Translucent samples (such as plastic plaques, citrus juices, and semi-solids like salad dressing) reflect enough light that their reflected color may be measured, but they also transmit light. In the picture below, you can see the reflected whiteness of the plaque (the color reflected back to you from the surface of the plaque), and you
can also see some light shining at you from behind the plaque (the transmitted light).
When you're looking at the reflected color of a translucent sample, the light that is transmitted through the sample is lost to the reflectance assessment. Thicker samples will lose less light to transmittance, as you can see in the picture below. These plaques are prepared from the same plastic resin, but with different thicknesses.
These samples do not look the same. You can see that the sample on the left, which is about 1/4- inch thick, allows more light to shine through it ('glows' more) than the ones to its right, which are about 1/2-inch and 3/4-inch thick, respectively, and appear more opaque. The samples look different to your eye with different thicknesses, or path lengths. Is the same thing true when you measure with an instrument? You bet.
Each of the above samples was measured on a LabScan XE with a 1.75-inch area of view. The following color values were received (D65/10°).
Just as we had noted visually, the 1/4-inch thick sample appears darker (has a lower L*) because transmitted light is being lost from the measurement. The spectral plot and color rendering view shown below also illustrate the differences detected instrumentally.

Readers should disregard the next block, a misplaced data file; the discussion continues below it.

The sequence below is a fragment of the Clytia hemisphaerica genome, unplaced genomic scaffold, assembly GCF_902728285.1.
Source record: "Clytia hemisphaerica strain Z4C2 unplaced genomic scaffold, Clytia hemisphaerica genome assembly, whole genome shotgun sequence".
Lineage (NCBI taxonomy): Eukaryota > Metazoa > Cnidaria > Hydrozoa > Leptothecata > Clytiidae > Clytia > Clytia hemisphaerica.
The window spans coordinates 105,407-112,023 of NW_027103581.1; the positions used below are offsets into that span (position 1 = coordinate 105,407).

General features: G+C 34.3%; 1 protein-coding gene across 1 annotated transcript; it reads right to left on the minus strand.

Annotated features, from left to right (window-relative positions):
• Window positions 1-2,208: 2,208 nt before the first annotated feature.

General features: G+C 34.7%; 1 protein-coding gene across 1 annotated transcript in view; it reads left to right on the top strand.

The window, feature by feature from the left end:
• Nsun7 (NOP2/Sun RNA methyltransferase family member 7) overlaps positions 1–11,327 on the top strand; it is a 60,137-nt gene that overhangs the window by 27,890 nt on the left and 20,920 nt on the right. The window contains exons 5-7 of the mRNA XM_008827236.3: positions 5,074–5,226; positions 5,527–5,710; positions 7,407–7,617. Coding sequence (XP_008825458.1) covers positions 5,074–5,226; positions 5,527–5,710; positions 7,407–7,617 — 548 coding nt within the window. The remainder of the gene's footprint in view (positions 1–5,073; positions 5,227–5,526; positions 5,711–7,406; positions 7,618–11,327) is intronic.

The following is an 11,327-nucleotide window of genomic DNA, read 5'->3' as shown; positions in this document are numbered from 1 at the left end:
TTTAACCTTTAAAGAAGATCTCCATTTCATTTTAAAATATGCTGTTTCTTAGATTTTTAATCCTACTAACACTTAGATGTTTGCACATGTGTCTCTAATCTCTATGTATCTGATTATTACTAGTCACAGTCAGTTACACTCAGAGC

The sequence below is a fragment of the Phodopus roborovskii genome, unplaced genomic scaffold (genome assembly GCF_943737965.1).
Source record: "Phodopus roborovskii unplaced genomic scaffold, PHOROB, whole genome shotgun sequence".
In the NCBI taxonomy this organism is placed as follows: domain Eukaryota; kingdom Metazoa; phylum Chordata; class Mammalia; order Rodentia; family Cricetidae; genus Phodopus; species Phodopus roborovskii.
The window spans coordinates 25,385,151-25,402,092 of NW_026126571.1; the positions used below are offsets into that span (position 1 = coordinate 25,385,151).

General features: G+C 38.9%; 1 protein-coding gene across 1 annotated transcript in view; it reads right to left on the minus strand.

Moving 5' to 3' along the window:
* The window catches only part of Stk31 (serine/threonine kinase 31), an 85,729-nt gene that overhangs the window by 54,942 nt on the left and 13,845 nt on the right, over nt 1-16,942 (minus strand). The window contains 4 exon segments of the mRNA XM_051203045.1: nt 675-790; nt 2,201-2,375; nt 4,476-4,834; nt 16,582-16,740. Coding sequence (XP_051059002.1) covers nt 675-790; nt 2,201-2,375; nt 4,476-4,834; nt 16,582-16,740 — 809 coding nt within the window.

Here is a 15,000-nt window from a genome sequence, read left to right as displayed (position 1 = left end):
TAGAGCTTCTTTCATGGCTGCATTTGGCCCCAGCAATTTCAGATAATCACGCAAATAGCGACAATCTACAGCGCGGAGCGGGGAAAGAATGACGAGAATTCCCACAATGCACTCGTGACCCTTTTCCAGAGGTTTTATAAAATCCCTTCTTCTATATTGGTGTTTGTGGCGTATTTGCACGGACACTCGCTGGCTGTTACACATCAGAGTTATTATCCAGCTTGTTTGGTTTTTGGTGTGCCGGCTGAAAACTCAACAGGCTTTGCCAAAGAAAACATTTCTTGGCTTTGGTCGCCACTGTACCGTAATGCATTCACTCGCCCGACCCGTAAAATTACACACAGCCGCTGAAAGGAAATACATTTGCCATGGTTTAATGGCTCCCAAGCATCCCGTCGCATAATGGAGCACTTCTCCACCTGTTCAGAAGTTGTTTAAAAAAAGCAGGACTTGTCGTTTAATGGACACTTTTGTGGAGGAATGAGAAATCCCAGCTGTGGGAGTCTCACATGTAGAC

So, what does all this mean? It means that for each type of sample you measure and compare, you need to choose one thickness, record that thickness as part of your measurement method, and stick with it. If you measure some samples at a 1-mm thickness and others at a 3-mm thickness, you will not be able to compare the measurements. So, what is the proper path length for your samples? That depends.
If a translucent solid is the final consumer product that you wish to measure, then you should measure it in its final form. If it is an intermediary or a precursor to extrusion and you have correlated the color of the final product to the color of the intermediary at a specific thickness, you should use that thickness. For liquids or semi-solids that are measured in a sample cup, the black plastic ring of the ring and disk set (HunterLab Part Number 02-4579-00) should be placed in the cup to fix the internal path length of light through the sample at 10 mm once the disk is placed on top. If you have not yet determined the optimum thickness for your measurements, then consistency in thickness is more important than the thickness you choose. However, in general the more opaque you can make your samples, the more accurate and repeatable your measurement results will be. Thicker samples are more opaque.
(See attached pdf file for the complete article with illustrations)